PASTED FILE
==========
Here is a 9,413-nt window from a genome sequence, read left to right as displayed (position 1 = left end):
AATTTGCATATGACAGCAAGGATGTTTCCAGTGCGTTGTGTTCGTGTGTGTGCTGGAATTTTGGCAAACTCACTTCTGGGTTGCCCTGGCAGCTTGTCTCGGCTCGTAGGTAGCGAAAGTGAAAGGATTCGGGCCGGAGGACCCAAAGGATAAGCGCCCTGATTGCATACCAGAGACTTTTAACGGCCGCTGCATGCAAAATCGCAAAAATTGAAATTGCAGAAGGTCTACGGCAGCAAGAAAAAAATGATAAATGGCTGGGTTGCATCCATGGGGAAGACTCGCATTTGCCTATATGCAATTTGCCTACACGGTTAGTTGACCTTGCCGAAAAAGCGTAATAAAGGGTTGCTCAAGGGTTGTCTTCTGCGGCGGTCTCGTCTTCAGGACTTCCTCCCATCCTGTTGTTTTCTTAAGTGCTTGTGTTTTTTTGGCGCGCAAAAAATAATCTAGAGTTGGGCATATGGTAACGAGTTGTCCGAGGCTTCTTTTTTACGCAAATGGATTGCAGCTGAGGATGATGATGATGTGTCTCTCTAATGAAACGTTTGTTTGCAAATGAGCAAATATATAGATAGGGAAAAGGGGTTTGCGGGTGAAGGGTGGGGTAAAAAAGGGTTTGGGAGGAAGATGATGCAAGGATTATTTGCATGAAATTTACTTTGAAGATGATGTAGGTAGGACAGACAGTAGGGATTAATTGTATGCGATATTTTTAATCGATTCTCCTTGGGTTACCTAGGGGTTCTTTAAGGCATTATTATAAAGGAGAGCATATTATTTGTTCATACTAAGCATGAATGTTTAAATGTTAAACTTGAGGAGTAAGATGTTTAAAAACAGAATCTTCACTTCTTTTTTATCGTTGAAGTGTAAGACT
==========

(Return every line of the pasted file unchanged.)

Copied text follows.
Here is a 9,413-nt window from a genome sequence, read left to right as displayed (position 1 = left end):
AATTTGCATATGACAGCAAGGATGTTTCCAGTGCGTTGTGTTCGTGTGTGTGCTGGAATTTTGGCAAACTCACTTCTGGGTTGCCCTGGCAGCTTGTCTCGGCTCGTAGGTAGCGAAAGTGAAAGGATTCGGGCCGGAGGACCCAAAGGATAAGCGCCCTGATTGCATACCAGAGACTTTTAACGGCCGCTGCATGCAAAATCGCAAAAATTGAAATTGCAGAAGGTCTACGGCAGCAAGAAAAAAATGATAAATGGCTGGGTTGCATCCATGGGGAAGACTCGCATTTGCCTATATGCAATTTGCCTACACGGTTAGTTGACCTTGCCGAAAAAGCGTAATAAAGGGTTGCTCAAGGGTTGTCTTCTGCGGCGGTCTCGTCTTCAGGACTTCCTCCCATCCTGTTGTTTTCTTAAGTGCTTGTGTTTTTTTGGCGCGCAAAAAATAATCTAGAGTTGGGCATATGGTAACGAGTTGTCCGAGGCTTCTTTTTTACGCAAATGGATTGCAGCTGAGGATGATGATGATGTGTCTCTCTAATGAAACGTTTGTTTGCAAATGAGCAAATATATAGATAGGGAAAAGGGGTTTGCGGGTGAAGGGTGGGGTAAAAAAGGGTTTGGGAGGAAGATGATGCAAGGATTATTTGCATGAAATTTACTTTGAAGATGATGTAGGTAGGACAGACAGTAGGGATTAATTGTATGCGATATTTTTAATCGATTCTCCTTGGGTTACCTAGGGGTTCTTTAAGGCATTATTATAAAGGAGAGCATATTATTTGTTCATACTAAGCATGAATGTTTAAATGTTAAACTTGAGGAGTAAGATGTTTAAAAACAGAATCTTCACTTCTTTTTTATCGTTGAAGTGTAAGACT